High School
English Language Arts

Teaching Shakespeare to High Schoolers

New educators often shy away from teaching a Shakespearean play due to the nature of the content that would be taught. Often times, even the most seasoned teachers back away from attempting to teach a Shakespearean unit in fears that students would not engage with the material. This small collection provides a series of educational, visual, and musical resources that acquaint teachers of all backgrounds with effective teaching strategies in the Shakespearean class.
A Collection By Ambar Paulino
  • 6 Collection Items
  • 6 Collection Items
  • Discussion
Teaching Shakespeare to High Schoolers
  • Ambar Paulino says:
    A series of writing prompts for teachers teaching writing under a unit on Shakespeare. These writing prompts are designed to help students bring characters in Shakespearean texts to life. The prompts/questions encourage creative writing/critical thinking and can be adapted to the following texts: ‘A Midsummer Night’s Dream, I ‘Hamlet,’ and ‘King Henry V.’ This is an excellent resource for teachers looking to adapt these texts in a writing class.
  • Ambar Paulino says:
    This resource lists eight different ways to get “students hooked on Shakespeare.” The eight bulleted points include: context, visual representation, using games/activities to hook students, printing texts, reading texts out loud first, using theatre to engage them, give students time to create their own understanding of the text, integrating film into curriculum. Excellent for educators that seek how to captivate students’ interest in Shakespeare by using various forms of instruction.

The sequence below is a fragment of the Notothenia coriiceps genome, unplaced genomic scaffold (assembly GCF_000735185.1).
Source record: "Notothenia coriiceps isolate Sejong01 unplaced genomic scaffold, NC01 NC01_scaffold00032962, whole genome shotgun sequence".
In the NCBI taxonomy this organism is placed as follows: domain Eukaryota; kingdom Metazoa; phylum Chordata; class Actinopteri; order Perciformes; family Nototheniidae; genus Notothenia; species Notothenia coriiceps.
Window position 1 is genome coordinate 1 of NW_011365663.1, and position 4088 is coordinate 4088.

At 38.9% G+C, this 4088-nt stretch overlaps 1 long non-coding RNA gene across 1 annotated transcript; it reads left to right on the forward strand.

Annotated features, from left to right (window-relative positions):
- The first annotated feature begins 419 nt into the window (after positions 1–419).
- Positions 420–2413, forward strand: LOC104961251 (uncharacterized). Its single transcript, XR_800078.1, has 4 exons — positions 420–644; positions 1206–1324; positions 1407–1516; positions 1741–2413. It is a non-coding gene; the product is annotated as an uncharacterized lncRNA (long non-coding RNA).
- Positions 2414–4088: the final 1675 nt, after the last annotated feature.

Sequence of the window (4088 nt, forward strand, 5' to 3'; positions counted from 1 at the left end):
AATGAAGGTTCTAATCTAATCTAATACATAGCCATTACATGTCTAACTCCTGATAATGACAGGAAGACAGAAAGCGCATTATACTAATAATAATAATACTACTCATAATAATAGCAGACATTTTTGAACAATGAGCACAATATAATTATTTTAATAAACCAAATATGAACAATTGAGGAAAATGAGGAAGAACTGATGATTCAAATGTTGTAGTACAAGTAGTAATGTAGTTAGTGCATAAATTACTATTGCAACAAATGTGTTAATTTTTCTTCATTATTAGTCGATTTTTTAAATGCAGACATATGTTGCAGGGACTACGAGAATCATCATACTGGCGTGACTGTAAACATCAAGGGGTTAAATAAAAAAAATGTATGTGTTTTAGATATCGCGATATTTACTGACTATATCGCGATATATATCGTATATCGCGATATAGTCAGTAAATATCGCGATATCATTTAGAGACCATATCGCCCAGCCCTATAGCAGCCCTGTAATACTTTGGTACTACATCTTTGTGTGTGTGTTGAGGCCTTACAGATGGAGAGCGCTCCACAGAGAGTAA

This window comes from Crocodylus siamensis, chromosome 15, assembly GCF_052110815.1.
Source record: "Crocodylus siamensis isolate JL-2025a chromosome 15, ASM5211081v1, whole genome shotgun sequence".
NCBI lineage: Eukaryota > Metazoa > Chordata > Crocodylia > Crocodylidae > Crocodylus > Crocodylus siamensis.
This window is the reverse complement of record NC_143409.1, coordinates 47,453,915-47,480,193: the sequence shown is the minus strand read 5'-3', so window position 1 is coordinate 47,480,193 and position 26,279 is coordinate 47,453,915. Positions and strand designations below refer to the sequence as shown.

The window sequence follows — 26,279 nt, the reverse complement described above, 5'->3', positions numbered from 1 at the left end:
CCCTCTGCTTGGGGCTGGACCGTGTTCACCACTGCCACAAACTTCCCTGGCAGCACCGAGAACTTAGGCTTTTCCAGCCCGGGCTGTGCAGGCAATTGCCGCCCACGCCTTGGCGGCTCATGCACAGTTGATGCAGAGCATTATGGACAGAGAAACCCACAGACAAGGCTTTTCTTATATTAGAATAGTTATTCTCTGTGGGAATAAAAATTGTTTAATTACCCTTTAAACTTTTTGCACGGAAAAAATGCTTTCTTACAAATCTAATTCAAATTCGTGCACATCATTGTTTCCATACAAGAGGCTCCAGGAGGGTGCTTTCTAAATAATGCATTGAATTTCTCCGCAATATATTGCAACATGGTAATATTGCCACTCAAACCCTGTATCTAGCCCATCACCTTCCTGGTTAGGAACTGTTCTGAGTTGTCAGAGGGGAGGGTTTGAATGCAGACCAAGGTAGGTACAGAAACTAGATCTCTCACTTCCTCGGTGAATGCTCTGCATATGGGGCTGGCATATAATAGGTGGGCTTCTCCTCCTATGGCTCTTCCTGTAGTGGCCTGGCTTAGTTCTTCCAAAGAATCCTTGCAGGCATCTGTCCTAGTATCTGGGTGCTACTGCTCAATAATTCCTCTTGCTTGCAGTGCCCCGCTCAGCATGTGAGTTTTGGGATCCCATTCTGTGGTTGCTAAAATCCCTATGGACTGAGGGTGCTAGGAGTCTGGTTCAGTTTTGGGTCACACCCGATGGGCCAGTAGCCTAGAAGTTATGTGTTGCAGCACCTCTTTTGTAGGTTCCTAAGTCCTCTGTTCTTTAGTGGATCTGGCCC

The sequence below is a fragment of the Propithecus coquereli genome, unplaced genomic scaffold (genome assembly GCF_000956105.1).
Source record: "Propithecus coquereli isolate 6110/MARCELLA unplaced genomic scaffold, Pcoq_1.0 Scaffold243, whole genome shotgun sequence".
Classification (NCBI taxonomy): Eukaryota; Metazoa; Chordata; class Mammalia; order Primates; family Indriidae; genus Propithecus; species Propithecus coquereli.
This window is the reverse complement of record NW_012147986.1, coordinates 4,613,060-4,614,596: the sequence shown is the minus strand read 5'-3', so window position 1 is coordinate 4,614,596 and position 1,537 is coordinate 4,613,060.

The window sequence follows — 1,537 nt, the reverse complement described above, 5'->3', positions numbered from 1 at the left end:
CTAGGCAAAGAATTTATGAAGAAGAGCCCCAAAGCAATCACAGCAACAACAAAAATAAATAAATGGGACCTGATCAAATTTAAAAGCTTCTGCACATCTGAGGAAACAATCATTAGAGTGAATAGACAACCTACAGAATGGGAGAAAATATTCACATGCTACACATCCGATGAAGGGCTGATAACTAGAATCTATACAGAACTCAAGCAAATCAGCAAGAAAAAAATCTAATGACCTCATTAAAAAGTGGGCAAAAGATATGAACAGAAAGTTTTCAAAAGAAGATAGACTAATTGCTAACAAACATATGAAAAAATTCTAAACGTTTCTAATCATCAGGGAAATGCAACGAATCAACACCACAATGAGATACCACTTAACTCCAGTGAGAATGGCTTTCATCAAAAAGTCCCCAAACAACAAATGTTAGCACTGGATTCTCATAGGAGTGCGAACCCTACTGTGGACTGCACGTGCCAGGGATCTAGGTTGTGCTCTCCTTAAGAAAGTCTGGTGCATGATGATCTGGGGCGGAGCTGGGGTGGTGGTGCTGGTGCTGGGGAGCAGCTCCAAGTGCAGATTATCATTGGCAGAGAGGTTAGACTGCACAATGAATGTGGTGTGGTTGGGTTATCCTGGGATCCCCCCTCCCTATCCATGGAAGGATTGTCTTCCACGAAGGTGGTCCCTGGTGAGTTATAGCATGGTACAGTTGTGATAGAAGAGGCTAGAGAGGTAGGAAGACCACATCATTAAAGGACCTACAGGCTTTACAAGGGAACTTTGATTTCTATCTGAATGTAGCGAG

• Ambar Paulino says:
    Another excellent resource for Shakespearean scholars interested in captivating their student’s interest in Shakespearean texts using modern-day resources. This Huffington Post article lists 6 top 40 pop songs, rewritten as Shakespeare sonnets. These sonnets can be used as a great introduction to Shakespearean language and literature composition.
  • Ambar Paulino says:
    Sometimes the most innovative teacher can’t find ways to effectively teach Shakespeare. This article offers ten strategies educators can use to teach his texts to the “reluctant learner.” This guide provides a mixture of activities, tips, and resources for new and experienced Shakespearean educators. Excellent for those seeking a variety of resources (written, visual, musical) to teach the material.
  • Ambar Paulino says:
    Much Ado About Something, is a detailed guide for high school English/Social Studies teachers who seek to integrate his works into their curriculum. This guide includes a note for interested teachers, pre-viewing discussion questions, a guide to prepare students for view, debriefing discussion questions, reading poetry, activities for deciphering the language, and a number of student assignment sheets. This guide is perhaps most comprehensive (and free) resource for Shakespearean educators!
  • Ambar Paulino says:
    A free lesson plan for educators looking to introduce/implement Shakespearean works into their curriculum. This workshop (or first lesson plan) intends to introduce students to the rhythm of the Shakespearean language. This lesson plan is accessible and physically engaging, and provides educators with a series of resources and other lesson free lesson plans that follow this introductory outline.
BloomBoard SparkOther Cross-Curricular
BloomBoard Asks:What Shakespearean works do you recommend using in your classroom? Which teaching methodologies do you recommend English educators using to engage students? In the literature?